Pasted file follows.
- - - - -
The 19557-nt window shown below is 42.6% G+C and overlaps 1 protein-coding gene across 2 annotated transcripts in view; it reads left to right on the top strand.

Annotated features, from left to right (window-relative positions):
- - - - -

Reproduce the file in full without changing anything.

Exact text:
The 19557-nt window shown below is 42.6% G+C and overlaps 1 protein-coding gene across 2 annotated transcripts in view; it reads left to right on the top strand.

Annotated features, from left to right (window-relative positions):